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Gen. Abat: World War II hero, Korean war veteran, Mindanao fighter, ambassador, peace negotiator

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The Department of National Defense expressed its sympathy to the family of former DND Secretary Fortunato Abat who passed Wednesday night.

“The DND mourns the loss of former Defense Secretary and Commanding General of the Philippine Army, Fortunato Abat. He passed away last night at 7 p.m. at the Veterans Memorial Medical Center. We (thanked) him for his service to the nation,” DND spokesperson Arsenio Andolong said Thursday.

Abat was born on June 10, 1925 in San Juan, La Union.

Starting as an enlisted man on April 15, 1944 during World War II, Abat received various medals and decorations for acts of conspicuous courage and gallantry in the conduct of the pacification campaign in Central Mindanao and for distinguished service in various positions in the Armed Forces of the Philippines.

After the war, he entered the Philippine Military Academy (PMA) as a cadet in 1947 and graduated in 1951.

Abat was part of the Philippine Expeditionary Forces to Korea (PEFTOK), thus a veteran of the Korean Campaign.

He was first appointed as the Administrator of the Philippine Veterans Affairs Office (PVAO), a DND-attached agency, after the EDSA Revolution in 1986.

Later on, he was named Undersecretary of National Defense (USND) during the term of Defense Secretary Rafael Ileto.

He also served as USND during the term of then Defense Secretary Fidel V. Ramos, but he left the Department and was designated Deputy Director General to Ileto who later headed the National Security Council (NSC).

Abat previously served for exactly five years as the Commanding General of the Philippine Army from March 28, 1976 to March 28, 1981.

Immediately after his retirement from active military service, he joined the Ministry of Human Settlements.

From May 1981 until April 1986, Abat was designated as Ambassador to the People’s Republic of China.

It was during Abat’s term as the Commanding General of the Central Mindanao Command (CEMCOM) that he became a prominent national figure.

It was the height of the rebellion of the Moro National Liberation Front (MNLF) in the 1970s when then Brigadier General Abat was directed by the President to proceed to Cotabato from Cebu to organize the CEMCOM.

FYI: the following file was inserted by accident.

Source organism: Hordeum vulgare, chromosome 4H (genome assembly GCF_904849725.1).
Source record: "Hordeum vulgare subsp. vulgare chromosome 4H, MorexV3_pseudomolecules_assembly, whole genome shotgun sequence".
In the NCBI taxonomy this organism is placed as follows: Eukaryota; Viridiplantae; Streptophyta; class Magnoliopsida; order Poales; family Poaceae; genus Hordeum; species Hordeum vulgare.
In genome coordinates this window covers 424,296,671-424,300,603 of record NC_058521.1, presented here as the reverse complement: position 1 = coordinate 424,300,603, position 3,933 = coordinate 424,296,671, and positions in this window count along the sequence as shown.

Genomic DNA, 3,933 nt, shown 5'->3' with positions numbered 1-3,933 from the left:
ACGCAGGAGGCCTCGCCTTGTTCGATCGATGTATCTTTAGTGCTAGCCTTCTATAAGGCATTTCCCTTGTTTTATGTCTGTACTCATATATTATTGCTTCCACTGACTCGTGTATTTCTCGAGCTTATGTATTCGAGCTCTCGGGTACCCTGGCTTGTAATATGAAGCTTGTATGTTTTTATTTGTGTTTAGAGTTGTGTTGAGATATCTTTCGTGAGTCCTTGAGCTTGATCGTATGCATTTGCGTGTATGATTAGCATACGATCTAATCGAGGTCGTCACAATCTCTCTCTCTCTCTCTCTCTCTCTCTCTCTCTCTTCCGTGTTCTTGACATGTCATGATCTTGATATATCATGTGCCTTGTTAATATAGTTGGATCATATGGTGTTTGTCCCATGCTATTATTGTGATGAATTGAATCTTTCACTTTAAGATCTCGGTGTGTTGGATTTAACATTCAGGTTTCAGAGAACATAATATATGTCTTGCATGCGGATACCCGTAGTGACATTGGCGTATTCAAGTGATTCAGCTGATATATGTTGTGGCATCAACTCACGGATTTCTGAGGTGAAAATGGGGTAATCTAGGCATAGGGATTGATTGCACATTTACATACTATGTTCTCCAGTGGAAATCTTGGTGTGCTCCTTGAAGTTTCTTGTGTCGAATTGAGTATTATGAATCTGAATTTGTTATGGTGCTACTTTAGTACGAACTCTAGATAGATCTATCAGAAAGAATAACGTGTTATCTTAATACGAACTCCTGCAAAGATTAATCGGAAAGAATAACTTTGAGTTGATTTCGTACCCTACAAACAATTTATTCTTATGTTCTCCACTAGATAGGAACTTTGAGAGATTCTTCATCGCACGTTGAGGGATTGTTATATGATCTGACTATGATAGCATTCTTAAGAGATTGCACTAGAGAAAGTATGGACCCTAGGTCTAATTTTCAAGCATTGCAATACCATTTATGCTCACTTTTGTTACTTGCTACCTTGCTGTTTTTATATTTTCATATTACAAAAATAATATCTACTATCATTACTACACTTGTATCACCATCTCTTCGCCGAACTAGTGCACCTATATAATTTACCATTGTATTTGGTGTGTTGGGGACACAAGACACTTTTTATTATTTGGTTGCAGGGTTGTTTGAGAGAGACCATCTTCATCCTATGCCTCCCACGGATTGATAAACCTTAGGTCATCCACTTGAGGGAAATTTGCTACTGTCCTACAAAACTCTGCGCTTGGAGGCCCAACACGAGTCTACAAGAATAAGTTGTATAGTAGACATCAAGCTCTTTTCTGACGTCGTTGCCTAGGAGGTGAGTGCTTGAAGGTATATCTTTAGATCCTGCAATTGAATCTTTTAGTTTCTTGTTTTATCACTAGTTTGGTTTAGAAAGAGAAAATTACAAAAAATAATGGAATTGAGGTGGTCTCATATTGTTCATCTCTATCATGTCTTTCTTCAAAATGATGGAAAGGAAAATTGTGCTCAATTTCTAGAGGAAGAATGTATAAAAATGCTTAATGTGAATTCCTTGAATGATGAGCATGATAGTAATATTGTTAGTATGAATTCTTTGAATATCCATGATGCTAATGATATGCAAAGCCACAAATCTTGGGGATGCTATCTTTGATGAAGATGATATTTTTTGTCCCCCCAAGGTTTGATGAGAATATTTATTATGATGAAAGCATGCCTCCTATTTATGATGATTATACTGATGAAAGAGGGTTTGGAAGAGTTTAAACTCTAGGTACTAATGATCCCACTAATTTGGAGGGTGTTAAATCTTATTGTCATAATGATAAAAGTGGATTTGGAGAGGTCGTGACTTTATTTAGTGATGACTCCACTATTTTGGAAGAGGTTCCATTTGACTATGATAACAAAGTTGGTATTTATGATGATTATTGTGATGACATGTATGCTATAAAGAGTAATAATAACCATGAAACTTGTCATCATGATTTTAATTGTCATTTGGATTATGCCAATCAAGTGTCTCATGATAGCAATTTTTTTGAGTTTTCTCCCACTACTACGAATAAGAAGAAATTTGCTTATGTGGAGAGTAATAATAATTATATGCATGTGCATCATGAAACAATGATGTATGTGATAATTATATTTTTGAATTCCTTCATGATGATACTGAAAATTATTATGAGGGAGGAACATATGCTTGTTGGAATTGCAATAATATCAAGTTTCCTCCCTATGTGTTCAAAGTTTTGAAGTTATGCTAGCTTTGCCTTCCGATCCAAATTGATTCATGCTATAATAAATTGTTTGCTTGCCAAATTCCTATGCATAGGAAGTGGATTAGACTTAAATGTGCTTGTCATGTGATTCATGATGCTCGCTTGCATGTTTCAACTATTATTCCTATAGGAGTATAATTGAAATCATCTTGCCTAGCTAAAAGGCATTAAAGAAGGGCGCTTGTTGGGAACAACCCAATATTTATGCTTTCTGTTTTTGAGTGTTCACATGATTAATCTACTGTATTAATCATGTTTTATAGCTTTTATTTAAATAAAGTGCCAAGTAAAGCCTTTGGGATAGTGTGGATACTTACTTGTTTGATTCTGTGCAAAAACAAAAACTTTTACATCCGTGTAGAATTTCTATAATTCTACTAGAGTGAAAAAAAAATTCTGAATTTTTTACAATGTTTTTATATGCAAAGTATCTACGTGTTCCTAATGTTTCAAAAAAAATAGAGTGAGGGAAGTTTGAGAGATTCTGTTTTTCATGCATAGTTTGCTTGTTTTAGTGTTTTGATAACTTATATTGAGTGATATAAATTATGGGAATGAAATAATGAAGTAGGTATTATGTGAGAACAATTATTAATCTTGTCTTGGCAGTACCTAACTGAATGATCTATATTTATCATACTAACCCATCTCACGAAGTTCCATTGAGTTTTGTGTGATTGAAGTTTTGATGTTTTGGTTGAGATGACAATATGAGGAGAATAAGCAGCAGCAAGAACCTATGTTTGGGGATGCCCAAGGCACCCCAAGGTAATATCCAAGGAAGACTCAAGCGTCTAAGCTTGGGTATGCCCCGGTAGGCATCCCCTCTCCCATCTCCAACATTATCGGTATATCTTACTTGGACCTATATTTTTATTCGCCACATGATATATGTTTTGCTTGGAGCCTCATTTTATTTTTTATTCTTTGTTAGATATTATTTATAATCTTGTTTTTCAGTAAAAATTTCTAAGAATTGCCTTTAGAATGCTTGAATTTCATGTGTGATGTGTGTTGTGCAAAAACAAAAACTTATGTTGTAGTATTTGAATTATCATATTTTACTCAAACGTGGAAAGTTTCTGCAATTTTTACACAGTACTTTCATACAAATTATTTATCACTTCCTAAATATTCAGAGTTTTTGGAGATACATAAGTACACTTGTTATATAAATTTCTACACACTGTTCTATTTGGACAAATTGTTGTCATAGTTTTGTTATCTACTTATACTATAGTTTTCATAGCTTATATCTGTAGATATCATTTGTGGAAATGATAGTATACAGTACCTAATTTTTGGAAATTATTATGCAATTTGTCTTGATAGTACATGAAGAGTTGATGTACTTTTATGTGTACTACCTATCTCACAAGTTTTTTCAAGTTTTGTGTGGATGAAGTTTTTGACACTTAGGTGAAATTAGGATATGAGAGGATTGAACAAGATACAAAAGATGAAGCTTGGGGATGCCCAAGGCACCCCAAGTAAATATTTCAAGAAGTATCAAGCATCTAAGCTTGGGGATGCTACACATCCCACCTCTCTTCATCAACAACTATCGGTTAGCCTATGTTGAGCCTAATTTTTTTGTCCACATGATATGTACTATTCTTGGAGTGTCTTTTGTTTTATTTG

The MNLF had overrun undermanned and isolated military detachments in the Cotabato countryside and took control of the area that now comprise the province of Maguindanao and portions of the provinces of Sultan Kudarat, North Cotabato and South Cotabato.

The story of CEMCOM controlled the separatist uprising, recovered all territories lost to the secessionists, restored order and paved the way for normalcy in the operations of the local governments and in the lives of the people in Central Mindanao are told in the book, “ The CEMCOM Story: The Day we Nearly Lost Mindanao”, written by Abat himself.

Prior to his appointment as defense chief, Abat was the chairman of the Government of the Republic of the Philippines (GRP) Peace Panel that negotiated with the military rebels and other secessionists groups in Mindanao, to include the Moro Islamic Liberation Front (MILF).

Significant accomplishments of the GRP panel during his incumbency include the peace agreement with the military rebels in 1995 and the ceasefire agreement signed on July 18, 1997 ending the spate of hostilities between government and MILF troops.

His remains lie in state at the Loyola Chapels, Commonwealth, Quezon City and will be ready for public viewing by Friday.

The former defense chief will be laid to rest on March 13 at the Libingan Ng Mga Bayani, Fort Bonifacio, Taguig City where he will be given full military honors. The schedule of the necrological service has yet to be announced. (PNA)